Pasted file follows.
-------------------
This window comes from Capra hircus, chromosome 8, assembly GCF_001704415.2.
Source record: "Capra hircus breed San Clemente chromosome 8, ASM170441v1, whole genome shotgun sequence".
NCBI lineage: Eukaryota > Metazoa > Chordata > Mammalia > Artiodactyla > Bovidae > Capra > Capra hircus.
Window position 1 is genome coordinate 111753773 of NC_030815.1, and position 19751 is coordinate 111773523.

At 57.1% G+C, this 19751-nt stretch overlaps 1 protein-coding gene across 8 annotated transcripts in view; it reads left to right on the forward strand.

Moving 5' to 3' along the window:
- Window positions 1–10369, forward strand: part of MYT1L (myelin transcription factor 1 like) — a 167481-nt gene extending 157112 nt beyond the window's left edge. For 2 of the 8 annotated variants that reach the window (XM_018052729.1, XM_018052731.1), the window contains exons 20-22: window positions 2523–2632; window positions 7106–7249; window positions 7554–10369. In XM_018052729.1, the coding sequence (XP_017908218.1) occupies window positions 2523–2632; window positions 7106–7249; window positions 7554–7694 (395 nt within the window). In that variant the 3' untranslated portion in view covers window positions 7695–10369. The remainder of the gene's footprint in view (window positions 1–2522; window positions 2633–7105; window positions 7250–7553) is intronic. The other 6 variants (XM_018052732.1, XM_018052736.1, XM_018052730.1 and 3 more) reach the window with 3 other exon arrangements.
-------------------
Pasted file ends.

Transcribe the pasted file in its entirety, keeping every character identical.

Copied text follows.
This window comes from Capra hircus, chromosome 8, assembly GCF_001704415.2.
Source record: "Capra hircus breed San Clemente chromosome 8, ASM170441v1, whole genome shotgun sequence".
NCBI lineage: Eukaryota > Metazoa > Chordata > Mammalia > Artiodactyla > Bovidae > Capra > Capra hircus.
Window position 1 is genome coordinate 111753773 of NC_030815.1, and position 19751 is coordinate 111773523.

At 57.1% G+C, this 19751-nt stretch overlaps 1 protein-coding gene across 8 annotated transcripts in view; it reads left to right on the forward strand.

Moving 5' to 3' along the window:
- Window positions 1–10369, forward strand: part of MYT1L (myelin transcription factor 1 like) — a 167481-nt gene extending 157112 nt beyond the window's left edge. For 2 of the 8 annotated variants that reach the window (XM_018052729.1, XM_018052731.1), the window contains exons 20-22: window positions 2523–2632; window positions 7106–7249; window positions 7554–10369. In XM_018052729.1, the coding sequence (XP_017908218.1) occupies window positions 2523–2632; window positions 7106–7249; window positions 7554–7694 (395 nt within the window). In that variant the 3' untranslated portion in view covers window positions 7695–10369. The remainder of the gene's footprint in view (window positions 1–2522; window positions 2633–7105; window positions 7250–7553) is intronic. The other 6 variants (XM_018052732.1, XM_018052736.1, XM_018052730.1 and 3 more) reach the window with 3 other exon arrangements.